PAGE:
Climate Change Bills to Receive More Attention in Congress, States
With Democrats controlling Congress, climate change bills imposing mandatory cuts on greenhouse gas emissions will receive a great deal of Congressional attention in 2007. As of this writing five federal climate change bills have been introduced, each capping greenhouse gas emissions from various sources. At the same time, a Senate resolution has been introduced calling for the U.S. to resume international negotiations on greenhouse gas issues, and a new House committee has been created focusing on climate change. Still, the prospect of enacting a federal climate change bill in 2007 remains low. Most congressional Republicans, and even some Democrats, traditionally oppose mandatory federal legislation. Even if a bill made it through Congress, President Bush would likely veto any mandatory greenhouse gas emission cuts. Thus, 2007 may lay the groundwork for future legislation. Eventually, the federal government will likely enact mandatory greenhouse gas limits.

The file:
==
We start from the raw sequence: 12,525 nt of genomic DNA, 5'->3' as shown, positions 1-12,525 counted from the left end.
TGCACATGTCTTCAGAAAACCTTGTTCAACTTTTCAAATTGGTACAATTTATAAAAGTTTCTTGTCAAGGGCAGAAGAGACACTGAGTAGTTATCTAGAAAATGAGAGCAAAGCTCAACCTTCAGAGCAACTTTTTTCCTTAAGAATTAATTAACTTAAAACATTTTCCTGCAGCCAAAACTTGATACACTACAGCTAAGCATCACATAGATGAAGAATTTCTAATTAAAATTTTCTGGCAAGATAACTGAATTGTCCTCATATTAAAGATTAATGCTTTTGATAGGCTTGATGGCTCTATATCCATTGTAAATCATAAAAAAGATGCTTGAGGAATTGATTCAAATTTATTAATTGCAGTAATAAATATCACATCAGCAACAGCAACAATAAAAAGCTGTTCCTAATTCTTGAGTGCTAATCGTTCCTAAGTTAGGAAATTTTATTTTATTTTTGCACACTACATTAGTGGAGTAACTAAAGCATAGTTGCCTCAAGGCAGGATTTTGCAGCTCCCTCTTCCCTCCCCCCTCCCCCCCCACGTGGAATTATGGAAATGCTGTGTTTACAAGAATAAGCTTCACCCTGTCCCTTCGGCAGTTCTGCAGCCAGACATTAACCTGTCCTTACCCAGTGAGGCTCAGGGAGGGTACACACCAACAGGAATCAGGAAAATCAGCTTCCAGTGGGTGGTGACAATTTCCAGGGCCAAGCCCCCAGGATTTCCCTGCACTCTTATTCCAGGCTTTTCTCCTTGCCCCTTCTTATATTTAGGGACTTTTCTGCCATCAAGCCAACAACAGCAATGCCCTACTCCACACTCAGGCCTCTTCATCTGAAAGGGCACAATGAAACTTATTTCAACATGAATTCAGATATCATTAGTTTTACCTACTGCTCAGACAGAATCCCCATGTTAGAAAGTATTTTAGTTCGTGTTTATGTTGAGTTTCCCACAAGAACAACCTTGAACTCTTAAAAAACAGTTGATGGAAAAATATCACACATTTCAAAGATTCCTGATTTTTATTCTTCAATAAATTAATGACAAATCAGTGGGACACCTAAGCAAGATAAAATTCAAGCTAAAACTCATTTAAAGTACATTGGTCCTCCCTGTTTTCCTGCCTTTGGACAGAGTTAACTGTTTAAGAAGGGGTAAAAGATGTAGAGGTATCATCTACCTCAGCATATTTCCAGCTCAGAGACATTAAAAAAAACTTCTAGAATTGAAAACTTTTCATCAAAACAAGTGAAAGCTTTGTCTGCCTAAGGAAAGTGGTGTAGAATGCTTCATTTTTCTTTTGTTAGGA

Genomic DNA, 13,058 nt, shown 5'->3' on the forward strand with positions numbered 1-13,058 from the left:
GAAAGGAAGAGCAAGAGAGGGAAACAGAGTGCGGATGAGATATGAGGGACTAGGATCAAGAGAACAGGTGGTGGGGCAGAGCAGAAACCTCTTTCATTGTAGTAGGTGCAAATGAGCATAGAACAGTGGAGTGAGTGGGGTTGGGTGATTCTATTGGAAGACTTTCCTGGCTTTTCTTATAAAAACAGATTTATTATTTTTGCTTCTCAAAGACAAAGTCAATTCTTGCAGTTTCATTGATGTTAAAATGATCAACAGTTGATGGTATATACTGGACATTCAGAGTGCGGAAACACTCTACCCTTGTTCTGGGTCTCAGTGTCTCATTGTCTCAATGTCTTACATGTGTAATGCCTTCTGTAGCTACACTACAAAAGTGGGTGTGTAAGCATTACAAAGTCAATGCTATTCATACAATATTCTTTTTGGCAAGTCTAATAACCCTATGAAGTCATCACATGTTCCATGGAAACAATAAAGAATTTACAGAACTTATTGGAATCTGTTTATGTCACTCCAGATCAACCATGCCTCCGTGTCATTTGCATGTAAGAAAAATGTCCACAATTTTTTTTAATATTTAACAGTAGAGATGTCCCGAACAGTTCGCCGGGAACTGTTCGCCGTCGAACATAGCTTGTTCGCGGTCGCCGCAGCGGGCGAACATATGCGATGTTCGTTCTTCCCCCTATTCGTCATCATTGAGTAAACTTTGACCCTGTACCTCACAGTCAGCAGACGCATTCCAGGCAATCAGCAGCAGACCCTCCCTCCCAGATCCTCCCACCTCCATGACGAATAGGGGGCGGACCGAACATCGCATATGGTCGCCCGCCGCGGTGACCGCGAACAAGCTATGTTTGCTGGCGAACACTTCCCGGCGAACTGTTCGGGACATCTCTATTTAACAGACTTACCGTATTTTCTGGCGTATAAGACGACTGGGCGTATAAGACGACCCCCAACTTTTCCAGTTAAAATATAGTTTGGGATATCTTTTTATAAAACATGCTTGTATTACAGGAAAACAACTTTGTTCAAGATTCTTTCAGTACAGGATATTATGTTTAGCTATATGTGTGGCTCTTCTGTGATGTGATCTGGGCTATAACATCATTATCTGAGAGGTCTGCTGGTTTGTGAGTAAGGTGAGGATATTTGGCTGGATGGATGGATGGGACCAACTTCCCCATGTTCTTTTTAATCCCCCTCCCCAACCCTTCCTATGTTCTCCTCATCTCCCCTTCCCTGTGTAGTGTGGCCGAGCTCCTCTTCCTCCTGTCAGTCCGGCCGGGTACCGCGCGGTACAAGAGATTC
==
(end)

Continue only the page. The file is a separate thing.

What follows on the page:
Beyond the Beltway, individual states in 2007 will continue to implement mandatory greenhouse gas programs. In the northeast, Regional Greenhouse Gas Initiative ("RGGI") states, including New Jersey and Delaware, will work to adopt a mandatory carbon dioxide ("CO2") cap-and-trade program for power plants. RGGI states are required to adopt such rules before January 2009. In late 2006, New York was the first to publish a draft RGGI regulation that notably would auction all CO2 emission allowances in lieu of allocating them to existing sources. The new Massachusetts governor, who recently announced that his state would rejoin RGGI, has also promised a 100% CO2 allowance auction. It is unclear whether the other RGGI states will follow these leads. Meanwhile, California's Air Resources Board continues to prepare regulations implementing A.B. 32, legislation also requiring a statewide CO2 cap-and-trade program. Governor Schwarzenegger issued an Executive Order last year requiring that any such regulation coordinate with RGGI states on issues such as purchasing offset allowances. How that order will affect developing regulation in California and the northeast remains to be seen.